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Stephen Yablo (1985). Truth and Reflection.

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  1.  41
    Yablo Without Gödel.Volker Halbach & Shuoying Zhang - 2017 - Analysis 77 (1):53-59.
    We prove Yablo’s paradox without the diagonal lemma or the recursion theorem. Only a disquotation schema and axioms for a serial and transitive ordering are used in the proof. The consequences for the discussion on whether Yablo’s paradox is circular or involves self-reference are evaluated.
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  2.  7
    Buttresses of the Turing Barrier.Paolo Cotogno - 2015 - Acta Analytica 30 (3):275-282.
    The ‘Turing barrier’ is an evocative image for 0′, the degree of the unsolvability of the halting problem for Turing machines—equivalently, of the undecidability of Peano Arithmetic. The ‘barrier’ metaphor conveys the idea that effective computability is impaired by restrictions that could be removed by infinite methods. Assuming that the undecidability of PA is essentially depending on the finite nature of its computational means, decidability would be restored by the ω-rule. Hypercomputation, the hypothetical realization of infinitary machines through relativistic and (...)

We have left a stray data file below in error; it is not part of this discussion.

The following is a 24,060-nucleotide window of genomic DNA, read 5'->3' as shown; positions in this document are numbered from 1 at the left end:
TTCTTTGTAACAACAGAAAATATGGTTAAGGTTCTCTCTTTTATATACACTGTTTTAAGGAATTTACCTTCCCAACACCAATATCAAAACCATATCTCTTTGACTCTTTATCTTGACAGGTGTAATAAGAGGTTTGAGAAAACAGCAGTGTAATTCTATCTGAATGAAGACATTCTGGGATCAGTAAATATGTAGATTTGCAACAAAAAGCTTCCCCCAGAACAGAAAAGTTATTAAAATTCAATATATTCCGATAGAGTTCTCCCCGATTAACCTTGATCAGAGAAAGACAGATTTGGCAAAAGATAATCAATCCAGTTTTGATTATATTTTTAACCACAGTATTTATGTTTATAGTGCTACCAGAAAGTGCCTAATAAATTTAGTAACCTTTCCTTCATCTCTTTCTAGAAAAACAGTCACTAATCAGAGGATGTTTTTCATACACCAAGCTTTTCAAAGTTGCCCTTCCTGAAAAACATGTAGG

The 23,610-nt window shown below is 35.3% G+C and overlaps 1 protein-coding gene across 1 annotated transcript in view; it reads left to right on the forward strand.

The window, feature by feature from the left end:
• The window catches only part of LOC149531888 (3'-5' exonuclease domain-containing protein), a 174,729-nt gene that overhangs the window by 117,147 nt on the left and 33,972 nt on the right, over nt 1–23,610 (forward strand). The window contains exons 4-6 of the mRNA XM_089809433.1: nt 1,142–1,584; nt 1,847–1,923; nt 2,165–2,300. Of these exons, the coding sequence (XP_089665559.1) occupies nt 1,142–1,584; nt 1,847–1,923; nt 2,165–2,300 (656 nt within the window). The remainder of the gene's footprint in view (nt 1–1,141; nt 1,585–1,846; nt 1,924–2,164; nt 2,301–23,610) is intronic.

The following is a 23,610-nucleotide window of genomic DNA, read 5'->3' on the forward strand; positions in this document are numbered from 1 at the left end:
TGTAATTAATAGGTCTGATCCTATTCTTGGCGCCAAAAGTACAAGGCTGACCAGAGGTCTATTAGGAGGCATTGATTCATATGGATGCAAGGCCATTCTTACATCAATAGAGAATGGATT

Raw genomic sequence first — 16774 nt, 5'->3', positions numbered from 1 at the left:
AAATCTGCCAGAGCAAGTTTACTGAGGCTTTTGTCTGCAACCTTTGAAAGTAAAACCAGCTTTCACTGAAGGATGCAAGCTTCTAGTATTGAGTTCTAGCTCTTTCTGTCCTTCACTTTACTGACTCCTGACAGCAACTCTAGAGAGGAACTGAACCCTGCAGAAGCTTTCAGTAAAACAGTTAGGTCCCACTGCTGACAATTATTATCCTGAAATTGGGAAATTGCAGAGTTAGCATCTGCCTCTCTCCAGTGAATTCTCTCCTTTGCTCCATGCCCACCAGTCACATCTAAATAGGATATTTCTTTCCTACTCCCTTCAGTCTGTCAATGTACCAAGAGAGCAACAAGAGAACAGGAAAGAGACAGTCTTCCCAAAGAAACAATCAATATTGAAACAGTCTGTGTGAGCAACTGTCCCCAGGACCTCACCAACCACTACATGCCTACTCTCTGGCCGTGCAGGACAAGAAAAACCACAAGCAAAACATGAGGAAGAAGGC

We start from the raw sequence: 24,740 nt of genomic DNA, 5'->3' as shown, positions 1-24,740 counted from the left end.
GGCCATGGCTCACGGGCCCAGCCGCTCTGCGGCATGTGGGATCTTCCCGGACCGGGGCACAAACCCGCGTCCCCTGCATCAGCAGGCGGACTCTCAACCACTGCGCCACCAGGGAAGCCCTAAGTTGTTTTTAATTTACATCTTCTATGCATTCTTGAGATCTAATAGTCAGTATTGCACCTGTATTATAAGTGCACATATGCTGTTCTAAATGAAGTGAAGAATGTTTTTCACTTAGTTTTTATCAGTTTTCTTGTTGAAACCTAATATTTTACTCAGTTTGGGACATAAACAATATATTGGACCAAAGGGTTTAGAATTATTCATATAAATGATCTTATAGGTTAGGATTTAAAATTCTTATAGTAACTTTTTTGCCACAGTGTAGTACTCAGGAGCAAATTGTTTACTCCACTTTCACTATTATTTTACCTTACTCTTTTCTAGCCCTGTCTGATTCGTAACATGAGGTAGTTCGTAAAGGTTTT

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  3.  49
    Equiparadoxicality of Yablo's Paradox and the Liar.Ming Hsiung - 2013 - Journal of Logic, Language and Information 22 (1):23-31.
    It is proved that Yablo’s paradox and the Liar paradox are equiparadoxical, in the sense that their paradoxicality is based upon exactly the same circularity condition—for any frame ${\mathcal{K}}$ , the following are equivalent: (1) Yablo’s sequence leads to a paradox in ${\mathcal{K}}$ ; (2) the Liar sentence leads to a paradox in ${\mathcal{K}}$ ; (3) ${\mathcal{K}}$ contains odd cycles. This result does not conflict with Yablo’s claim that his sequence is non-self-referential. Rather, it gives Yablo’s paradox a new significance: (...)
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  4.  30
    Yablo's Paradox in Second-Order Languages: Consistency and Unsatisfiability.Lavinia María Picollo - 2013 - Studia Logica 101 (3):601-617.
    Stephen Yablo [23,24] introduces a new informal paradox, constituted by an infinite list of semi-formalized sentences. It has been shown that, formalized in a first-order language, Yablo’s piece of reasoning is invalid, for it is impossible to derive falsum from the sequence, due mainly to the Compactness Theorem. This result casts doubts on the paradoxical character of the list of sentences. After identifying two usual senses in which an expression or set of expressions is said to be paradoxical, since second-order (...)
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  5. Dangerous Reference Graphs and Semantic Paradoxes.Landon Rabern, Brian Rabern & Matthew Macauley - 2013 - Journal of Philosophical Logic 42 (5):727-765.